The Difference Between a Financial Coach and a Financial Advisor

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Hi, I'm mathilde

One of my most asked questions is “Should I hire a financial advisor?”

Honestly, the answer to this question largely depends on who you ask. It also depends on your current financial situation; a financial advisor provides a very specific service, and if you aren’t ready for it, you may be paying for something you either (A) don’t need, or (B) you could do yourself.

For those who are new to Break Your Budget, I am not a financial advisor. I am a financial coach, which is quite different and serves a different purpose. My background is in finance, as I have a Bachelor’s Degree in Finance, and I have worked in the finance/investment industry now for 3 years. Throughout my college education, work experience, prior work with financial advisors (both as a job role, and through directly working with one that I hired), I’ve learned a lot about personal finance, how to manage money as a young adult, and the proper steps to take right out of college so set yourself up for success.

But like I said, I’m not a financial advisor. I’m a coach. So when you think of a “coach” you probably think back to your high school basketball coach or something of the like. What purpose did that coach serve you? She trained you. She taught you better ways to drill the ball. She taught you proper form to land a basket (idk if that’s the right term I don’t do sports). She held you accountable and made you show up to practice. She guided you to be the best player you can be. But she never did it for you.

That is the main difference between a financial advisor and a financial coach. An advisor does the work for you; you just give them the money. A coach trains you, educates you, and hold you accountable to reach your goals on your own. Is one better than the other? Nope. It all depends on what you need. Let’s get into the nitty gritty.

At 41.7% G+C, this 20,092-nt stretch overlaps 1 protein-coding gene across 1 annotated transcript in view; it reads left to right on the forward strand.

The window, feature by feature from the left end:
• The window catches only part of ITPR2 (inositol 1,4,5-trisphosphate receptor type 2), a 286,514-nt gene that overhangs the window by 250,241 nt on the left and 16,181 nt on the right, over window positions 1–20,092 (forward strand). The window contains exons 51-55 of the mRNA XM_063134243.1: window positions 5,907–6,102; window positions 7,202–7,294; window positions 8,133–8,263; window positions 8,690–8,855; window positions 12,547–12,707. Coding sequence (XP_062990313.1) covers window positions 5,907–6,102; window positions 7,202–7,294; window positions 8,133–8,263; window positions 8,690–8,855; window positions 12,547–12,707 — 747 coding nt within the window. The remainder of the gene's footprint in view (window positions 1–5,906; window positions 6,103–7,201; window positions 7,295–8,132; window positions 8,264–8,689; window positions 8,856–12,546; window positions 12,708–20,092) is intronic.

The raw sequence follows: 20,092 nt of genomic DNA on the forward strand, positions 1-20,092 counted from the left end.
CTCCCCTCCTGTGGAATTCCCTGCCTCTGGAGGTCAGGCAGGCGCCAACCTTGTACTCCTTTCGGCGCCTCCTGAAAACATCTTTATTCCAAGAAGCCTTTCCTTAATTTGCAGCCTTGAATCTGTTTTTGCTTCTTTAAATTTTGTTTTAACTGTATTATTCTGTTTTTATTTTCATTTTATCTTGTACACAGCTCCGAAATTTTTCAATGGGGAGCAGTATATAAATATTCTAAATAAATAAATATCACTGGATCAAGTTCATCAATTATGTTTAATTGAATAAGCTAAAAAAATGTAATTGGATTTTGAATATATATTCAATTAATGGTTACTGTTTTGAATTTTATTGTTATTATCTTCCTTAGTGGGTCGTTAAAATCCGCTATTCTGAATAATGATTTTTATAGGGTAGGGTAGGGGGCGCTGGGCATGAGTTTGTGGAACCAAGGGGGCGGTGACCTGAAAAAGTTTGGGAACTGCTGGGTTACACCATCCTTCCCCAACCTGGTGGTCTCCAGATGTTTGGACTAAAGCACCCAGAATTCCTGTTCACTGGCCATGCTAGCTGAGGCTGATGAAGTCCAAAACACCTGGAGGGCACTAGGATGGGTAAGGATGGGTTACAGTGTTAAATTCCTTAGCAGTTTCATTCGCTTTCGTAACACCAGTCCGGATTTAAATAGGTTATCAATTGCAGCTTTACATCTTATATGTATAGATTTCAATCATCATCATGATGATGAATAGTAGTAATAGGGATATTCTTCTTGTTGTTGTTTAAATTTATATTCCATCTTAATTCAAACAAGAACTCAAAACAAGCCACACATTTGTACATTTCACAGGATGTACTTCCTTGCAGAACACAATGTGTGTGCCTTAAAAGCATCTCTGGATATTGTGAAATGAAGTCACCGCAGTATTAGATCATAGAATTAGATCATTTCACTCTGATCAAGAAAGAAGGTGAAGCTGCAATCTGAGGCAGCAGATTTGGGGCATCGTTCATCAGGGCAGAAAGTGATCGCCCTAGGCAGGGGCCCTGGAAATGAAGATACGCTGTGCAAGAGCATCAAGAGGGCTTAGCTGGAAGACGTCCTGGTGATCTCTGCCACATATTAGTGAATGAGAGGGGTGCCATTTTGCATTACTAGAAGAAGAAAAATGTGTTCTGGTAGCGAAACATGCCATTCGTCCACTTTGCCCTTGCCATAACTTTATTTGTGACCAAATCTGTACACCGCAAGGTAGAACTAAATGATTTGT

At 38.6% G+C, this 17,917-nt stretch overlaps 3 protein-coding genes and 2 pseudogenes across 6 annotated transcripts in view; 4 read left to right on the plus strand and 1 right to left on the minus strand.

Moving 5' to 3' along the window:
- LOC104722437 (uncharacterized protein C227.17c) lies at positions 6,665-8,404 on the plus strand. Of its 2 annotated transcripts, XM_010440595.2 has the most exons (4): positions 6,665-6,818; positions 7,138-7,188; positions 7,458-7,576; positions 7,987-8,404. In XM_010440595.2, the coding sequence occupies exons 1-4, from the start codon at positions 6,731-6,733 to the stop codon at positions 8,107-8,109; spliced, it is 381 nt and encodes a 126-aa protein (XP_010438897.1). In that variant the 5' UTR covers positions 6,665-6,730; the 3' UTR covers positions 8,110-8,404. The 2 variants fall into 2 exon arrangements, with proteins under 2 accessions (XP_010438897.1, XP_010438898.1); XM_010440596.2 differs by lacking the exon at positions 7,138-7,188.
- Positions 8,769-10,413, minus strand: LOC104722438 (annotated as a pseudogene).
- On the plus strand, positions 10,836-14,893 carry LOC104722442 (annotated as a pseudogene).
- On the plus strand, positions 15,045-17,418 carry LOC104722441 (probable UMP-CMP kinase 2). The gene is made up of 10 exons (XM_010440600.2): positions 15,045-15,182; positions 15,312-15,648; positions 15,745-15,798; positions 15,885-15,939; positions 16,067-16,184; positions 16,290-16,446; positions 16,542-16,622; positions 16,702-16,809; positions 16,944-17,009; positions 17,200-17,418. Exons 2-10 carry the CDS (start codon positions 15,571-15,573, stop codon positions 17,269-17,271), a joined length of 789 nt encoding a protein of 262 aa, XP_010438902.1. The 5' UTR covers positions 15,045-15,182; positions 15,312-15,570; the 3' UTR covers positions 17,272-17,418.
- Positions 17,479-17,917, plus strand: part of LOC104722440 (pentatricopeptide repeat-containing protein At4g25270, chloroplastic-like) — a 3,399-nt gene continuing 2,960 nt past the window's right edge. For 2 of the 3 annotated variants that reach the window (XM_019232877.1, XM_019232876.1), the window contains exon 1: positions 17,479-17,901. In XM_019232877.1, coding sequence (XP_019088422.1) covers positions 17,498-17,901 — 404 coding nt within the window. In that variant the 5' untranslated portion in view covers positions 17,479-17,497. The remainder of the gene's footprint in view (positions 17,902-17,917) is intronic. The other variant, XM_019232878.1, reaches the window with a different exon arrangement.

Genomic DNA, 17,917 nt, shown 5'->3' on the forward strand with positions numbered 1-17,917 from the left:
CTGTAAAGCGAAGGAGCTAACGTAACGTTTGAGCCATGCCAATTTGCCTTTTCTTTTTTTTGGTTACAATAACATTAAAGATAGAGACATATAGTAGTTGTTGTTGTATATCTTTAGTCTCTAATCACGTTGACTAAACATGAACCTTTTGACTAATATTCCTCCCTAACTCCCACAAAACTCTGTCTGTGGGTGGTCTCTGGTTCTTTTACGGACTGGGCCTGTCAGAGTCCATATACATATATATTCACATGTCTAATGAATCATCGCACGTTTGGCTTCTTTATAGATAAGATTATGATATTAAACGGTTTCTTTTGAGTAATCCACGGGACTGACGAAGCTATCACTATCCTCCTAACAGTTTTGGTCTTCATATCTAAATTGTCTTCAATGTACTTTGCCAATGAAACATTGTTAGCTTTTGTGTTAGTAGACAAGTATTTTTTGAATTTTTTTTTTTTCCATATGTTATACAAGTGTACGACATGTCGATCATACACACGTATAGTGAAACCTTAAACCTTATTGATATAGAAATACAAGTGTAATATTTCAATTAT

An Advisor vs. a Coach

A financial advisor is a licensed professional who provides advice on financial decisions for clients, for a fee. They can offer a variety of services, from general investment managed to tax planning, estate planning, and more. Basically, an advisor tells you exactly what to do with your money and then manages it for you, usually in the form of making investment decisions on your behalf. They do this through choosing investments they see as the best fit based on your needs and goals (stocks, bonds, mutual funds, annuities) and then charging a percentage of the assets they are managing for you (AUM).

Generally, advisors will put together a customized financial plan for you before you actually hand over the money to invest (though this is also usually for a fee). This could include planning for retirement, building up a nest-egg portfolio, planning to purchase a home, setting up 529 accounts for your (future) kids, etc. Their main focus is to help you build wealth and grow your money for your future, and it is common to work with an advisor for many, many years.